Beauty that bears fruit

Sunday Tasmanian - Tassie Living - - HOME - Peter Cun­dall

THE ex­tra­or­di­nary, al­most star­tling beauty of a Ja­panese pear ( Nashifruit) in full blos­som took me by sur­prise last week. The flow­ers, closely packed along all the branches, were a daz­zling white. In early au­tumn we’ll get the ad­di­tional re­ward of lots of de­li­cious fruit. Th­ese small trees are fan­tas­tic value.

It’s a fact of life most of us tend to take the or­na­men­tal value of fruit and nut trees for granted.

We plant them out, dream­ing of the tasty har­vest we in­tend to be eat­ing in two or three years’ time.

Yet in all parts of Tas­ma­nia over the last few weeks, most of us will have no­ticed the amaz­ing dis­plays of bloom pro­duced by fairly com­mon fruit trees.

Fruit trees are per­fectly at home in an or­na­men­tal gar­den and make highly at­trac­tive lawn spec­i­mens.

Of course, many fruit trees are eas­ily trained to grow flat against sunny fences or house walls. Most es­paliers or fans are grafted on to dwarf­ing or semi- dwarf­ing stock so rarely grow taller than a cou­ple of me­tres.

Those on fully dwarf­ing stock grow hap­pily in large tubs on any sunny part of a veranda or pa­tio.

Minia­ture peaches and nec­tarines pro­duce su­perb dis­plays of closely packed pink flow­ers, fol­lowed later by sur­pris­ingly large crops of fruit.

Among my favourite or­na­men­tal fruit trees are the quinces. All are com­pact enough to fit eas­ily into most or­na­men­tal gar­dens. They are not only beau­ti­ful, they pro­duce tasty re­wards in late au­tumn.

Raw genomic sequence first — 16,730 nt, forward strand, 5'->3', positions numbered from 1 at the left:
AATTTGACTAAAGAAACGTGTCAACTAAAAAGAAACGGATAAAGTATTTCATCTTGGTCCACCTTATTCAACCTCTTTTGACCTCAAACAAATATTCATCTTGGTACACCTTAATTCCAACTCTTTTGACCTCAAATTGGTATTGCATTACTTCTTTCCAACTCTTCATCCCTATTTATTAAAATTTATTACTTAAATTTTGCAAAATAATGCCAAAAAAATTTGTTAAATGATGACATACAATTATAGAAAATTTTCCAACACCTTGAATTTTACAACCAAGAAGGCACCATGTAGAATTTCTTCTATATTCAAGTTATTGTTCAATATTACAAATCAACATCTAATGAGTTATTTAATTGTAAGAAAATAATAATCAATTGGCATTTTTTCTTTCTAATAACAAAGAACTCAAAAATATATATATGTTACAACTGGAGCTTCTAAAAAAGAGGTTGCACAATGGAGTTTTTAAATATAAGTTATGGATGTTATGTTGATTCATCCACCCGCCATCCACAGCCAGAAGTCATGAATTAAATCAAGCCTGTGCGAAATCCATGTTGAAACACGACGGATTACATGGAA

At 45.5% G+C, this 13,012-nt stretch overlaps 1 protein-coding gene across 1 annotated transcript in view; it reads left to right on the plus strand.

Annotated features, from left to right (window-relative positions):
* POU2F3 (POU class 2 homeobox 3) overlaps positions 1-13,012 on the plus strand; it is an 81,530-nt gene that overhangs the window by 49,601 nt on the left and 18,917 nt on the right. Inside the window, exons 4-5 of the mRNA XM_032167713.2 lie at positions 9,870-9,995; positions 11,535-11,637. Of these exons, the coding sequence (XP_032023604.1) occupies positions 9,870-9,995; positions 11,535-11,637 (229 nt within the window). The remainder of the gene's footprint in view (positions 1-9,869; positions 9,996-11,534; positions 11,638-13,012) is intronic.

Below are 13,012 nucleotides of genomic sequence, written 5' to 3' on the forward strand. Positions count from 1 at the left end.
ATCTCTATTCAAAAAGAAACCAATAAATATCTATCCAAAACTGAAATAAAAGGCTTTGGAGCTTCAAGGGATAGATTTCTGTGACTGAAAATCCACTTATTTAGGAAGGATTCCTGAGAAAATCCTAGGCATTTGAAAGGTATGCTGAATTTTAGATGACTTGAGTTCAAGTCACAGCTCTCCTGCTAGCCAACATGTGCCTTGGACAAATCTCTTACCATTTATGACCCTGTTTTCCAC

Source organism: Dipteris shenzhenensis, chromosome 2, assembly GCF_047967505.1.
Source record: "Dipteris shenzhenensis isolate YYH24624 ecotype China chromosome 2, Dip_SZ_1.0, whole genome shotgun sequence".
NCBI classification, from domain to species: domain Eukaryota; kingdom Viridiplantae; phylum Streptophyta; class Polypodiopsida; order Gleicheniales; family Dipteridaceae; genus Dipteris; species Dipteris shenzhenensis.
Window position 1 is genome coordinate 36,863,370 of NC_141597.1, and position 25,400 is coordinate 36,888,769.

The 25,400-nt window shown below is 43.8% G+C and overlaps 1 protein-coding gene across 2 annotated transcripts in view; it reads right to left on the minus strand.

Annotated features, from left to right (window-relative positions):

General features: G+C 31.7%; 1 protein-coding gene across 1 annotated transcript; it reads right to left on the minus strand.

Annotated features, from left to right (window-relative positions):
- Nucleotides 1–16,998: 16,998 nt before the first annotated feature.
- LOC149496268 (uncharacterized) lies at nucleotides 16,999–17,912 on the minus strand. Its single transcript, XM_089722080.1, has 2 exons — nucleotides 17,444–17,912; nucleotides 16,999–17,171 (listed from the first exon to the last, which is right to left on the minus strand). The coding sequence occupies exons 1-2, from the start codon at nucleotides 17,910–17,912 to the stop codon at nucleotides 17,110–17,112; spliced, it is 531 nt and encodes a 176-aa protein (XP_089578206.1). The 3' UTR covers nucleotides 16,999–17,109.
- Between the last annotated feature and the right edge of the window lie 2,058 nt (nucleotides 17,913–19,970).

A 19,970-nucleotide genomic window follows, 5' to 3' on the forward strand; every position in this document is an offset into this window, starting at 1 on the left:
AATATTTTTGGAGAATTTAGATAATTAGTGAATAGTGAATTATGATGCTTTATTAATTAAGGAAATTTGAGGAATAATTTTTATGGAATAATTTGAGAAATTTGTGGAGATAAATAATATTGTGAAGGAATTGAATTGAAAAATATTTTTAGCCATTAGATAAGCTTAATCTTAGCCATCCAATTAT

In mid- spring, quince trees be­come fes­tooned with amaz­ing dis­plays of large, pale pink flow­ers that look a bit like sin­gle blooms on old- fash­ioned weep­ing roses. Then in au­tumn, as the quince har­vest ma­tures the heavy fruit and branch tips turn glo­ri­ously golden.

Th­ese small, bushy trees rarely need prun­ing, are rel­a­tively drought- re­sis­tant, need lit­tle feed­ing, thrive in clay and live for decades.

Pear trees grow very large if ne­glected, be­com­ing too big for most sub­ur­ban gar­dens. How­ever, when trained as fans or es­paliered they can be kept very small. The flat shapes are achieved by prun­ing out ev­ery branch grow­ing out­wards or in­wards. Those that are left grow side­ways, al­low­ing the flex­i­ble branches to be bent down and tied to wires or se­cured to a wall or fence.

Dur­ing spring and sum­mer branch tips kept pinched out or rubbed- off to slow down, re­di­rect or com­pletely stop in­con­ve­nient growth. Apart from shap­ing the trees, this com­bi­na­tion of pulling branches down to hor­i­zon­tal po­si­tions and reg­u­lar stop­ping reins- in ex­cess vigour. Con­se­quently, pear trees can be kept very small with­out sig­nif­i­cantly re­duc­ing fruit yields.

Prob­a­bly the ear­li­est flow­er­ing fruit plants are nut trees. Hazels be­come cov­ered with glo­ri­ous green- yel­low catkins in the mid­dle of win­ter, long be­fore leaves ap­pear and the dis­play lasts for weeks.

Al­monds are ac­tu­ally stone- fruit but we rel­ish the nutty ker­nels. The blos­soms are al­ways a wel­come sight as win­ter draws to an end.

Dur­ing Au­gust, peach, nec­tarine and Ja­panese plum trees fill the air with colour and fra­grance, and in mid- spring all Euro­pean plums are cov­ered with dense, snowy- white blos­soms.

For decades our sweet bay ( Lau­rus no­bilis) has flour­ished close to the house. Th­ese are very at­trac­tive ev­er­greens that pro­vide a non­stop sup­ply of leaves for flavour­ing soups and casseroles.

Th­ese trees may oc­ca­sion­ally need a heavy prun­ing. Ours grew so big it over- shad­owed and stunted most nearby plants. Last year I got stuck into it with a chain­saw – cut­ting it off to leave just a short stump.

It has al­ready sprouted new shoots, which I in­tend to keep well clipped.

Sweet bays also grow per­fectly in tubs or can be trained to grow flat against walls or fences.

Sweet bays stand out in any gar­den, es­pe­cially when masses of golden flow­ers come into full dis­play in spring.

Fruit trees are a use­ful and at­trac­tive way to fill even small spa­ces in an or­na­men­tal gar­den. All they need is a place in the sun.

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